Dollars and Sense
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Dollars and Sense

Who really follows financial advice to the letter? Often, not even the people who give it. Here, the pros confess to the money mistakes they've made -- and what you can learn from them.

Experts Confess

I've been giving college-savings advice for more than two decades. As a financial journalist, I've covered the subject for more business publications, major newspapers, personal-finance monthlies and women's magazines than I can recall.

One might naturally assume that by the time our son, Max, left for the University of Pennsylvania two years ago (projected expenses: $160,000), my husband and I would have been well prepared to pay for his degree, and to foot the bill for his younger sister, Emma, when it was her time to go. Not quite. Really, not at all. Our tuition-savings account didn't even add up to the price of a used minivan.

Okay, it's time for me to confess: I don't always follow my own financial preaching. There. I said it.

And I am not alone among the pros, with whom the "save as I say, not as I save" philosophy is as common as coins between sofa cushions. Just ask Candace Bahr, a San Diego-based financial adviser who cofounded the Women's Institute for Financial Education (WIFE). She's also the coauthor of It's More Than Money -- It's Your Life (Wiley, 2003), a book that touts budgeting as a key tool in handling one's finances. "Devising a budget may seem a daunting task," the planner assures readers, "but it isn't that difficult."

For her, it's especially not that difficult: She never bothered to plot one for herself.

Muriel Siebert is a legend among successful executives. She was the first woman to have a seat on the New York Stock Exchange and to serve as New York State's superintendent of banks. "I advise people to put money into a retirement account every month," she says. "A good rule of thumb is to put in a sum equal to the most expensive piece of clothing you bought that month." But the chairman and founder of Siebert Financial Corporation didn't exactly follow her own advice: "I never put money into a retirement account," she acknowledges.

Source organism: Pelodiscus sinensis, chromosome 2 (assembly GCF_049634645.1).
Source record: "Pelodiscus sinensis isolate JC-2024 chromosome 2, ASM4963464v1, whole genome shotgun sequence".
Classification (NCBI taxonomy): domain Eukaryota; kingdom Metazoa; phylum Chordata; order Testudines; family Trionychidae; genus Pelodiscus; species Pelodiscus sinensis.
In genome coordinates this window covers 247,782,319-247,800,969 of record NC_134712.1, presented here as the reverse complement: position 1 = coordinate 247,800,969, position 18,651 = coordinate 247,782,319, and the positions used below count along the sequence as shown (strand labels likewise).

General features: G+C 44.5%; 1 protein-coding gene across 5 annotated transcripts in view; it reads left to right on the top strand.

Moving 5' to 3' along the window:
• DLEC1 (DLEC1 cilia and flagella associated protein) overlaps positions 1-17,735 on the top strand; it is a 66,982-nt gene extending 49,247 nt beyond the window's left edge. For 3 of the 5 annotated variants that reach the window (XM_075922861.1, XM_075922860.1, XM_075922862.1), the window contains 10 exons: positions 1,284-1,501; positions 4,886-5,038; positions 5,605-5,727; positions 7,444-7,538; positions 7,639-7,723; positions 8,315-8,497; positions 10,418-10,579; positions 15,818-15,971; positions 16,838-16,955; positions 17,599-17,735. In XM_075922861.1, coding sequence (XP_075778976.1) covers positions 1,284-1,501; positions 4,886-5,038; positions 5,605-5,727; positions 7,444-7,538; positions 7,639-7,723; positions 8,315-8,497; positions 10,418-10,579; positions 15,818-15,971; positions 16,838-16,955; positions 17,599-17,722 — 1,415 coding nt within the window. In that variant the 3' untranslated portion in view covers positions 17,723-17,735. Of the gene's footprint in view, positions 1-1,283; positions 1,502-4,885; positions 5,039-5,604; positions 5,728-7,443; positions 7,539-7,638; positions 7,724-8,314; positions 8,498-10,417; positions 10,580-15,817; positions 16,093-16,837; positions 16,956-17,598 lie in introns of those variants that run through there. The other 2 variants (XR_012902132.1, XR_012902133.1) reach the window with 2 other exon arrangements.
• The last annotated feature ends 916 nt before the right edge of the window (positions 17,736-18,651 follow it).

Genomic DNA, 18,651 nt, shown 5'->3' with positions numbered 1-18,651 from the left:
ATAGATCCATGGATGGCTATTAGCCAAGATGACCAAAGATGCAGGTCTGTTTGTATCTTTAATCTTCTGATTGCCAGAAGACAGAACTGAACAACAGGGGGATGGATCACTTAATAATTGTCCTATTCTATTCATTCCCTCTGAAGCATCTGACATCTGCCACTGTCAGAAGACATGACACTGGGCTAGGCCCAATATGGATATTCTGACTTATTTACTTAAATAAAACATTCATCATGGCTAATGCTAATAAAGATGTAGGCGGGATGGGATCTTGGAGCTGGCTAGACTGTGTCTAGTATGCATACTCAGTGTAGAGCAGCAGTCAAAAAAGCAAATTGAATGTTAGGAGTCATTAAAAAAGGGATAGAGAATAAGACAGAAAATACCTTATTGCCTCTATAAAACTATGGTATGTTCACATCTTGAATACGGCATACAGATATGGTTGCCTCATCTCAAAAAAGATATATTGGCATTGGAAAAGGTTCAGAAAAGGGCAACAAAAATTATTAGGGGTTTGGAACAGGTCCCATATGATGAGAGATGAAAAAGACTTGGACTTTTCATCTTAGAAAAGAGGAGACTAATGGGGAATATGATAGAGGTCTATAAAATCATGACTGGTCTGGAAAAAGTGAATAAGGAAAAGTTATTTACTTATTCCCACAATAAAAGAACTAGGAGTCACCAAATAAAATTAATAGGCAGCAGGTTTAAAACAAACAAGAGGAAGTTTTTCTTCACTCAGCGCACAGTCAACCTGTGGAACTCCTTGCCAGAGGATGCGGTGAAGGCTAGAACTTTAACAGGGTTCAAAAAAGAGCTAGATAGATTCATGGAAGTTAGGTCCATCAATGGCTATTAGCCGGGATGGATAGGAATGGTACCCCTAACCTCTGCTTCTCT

Of course, her career was so brilliant that the balance in her checking account would likely provide more than enough for any pensioner's golden years. But Siebert knows that it might not have ended up that way. "There was no law saying I would have all the money I would need as I got older."

Learning the Hard Way

Are financial experts insincere? Incompetent? Untrustworthy? No, we're more like the doctor who suggests a diet to a patient his own size and then orders creme brulee at lunch. In other words, the real world is full of temptation and tough decisions.

"We all have to make choices," says Marsha Firestone, president and founder of Women Presidents' Organization (WPO), a New York City-based peer advisory group for female business owners. "Maybe you didn't save the cash you needed for college, but you invested in your children in other ways, by taking them on trips or paying for piano lessons. Or you might have decided to reinvest in your business, even if it meant delaying your retirement goals."

That last point hits close to home for Firestone. Although she urges other women who own businesses to set up retirement accounts as soon as their companies can afford it, she didn't heed her own message when it came to the company she founded. "In the beginning, the business couldn't have handled it, but two years ago, it could have," she says. She's now begun to set that account up, but she's painfully aware that it will be impossible to make up for those years of tax-sheltered savings.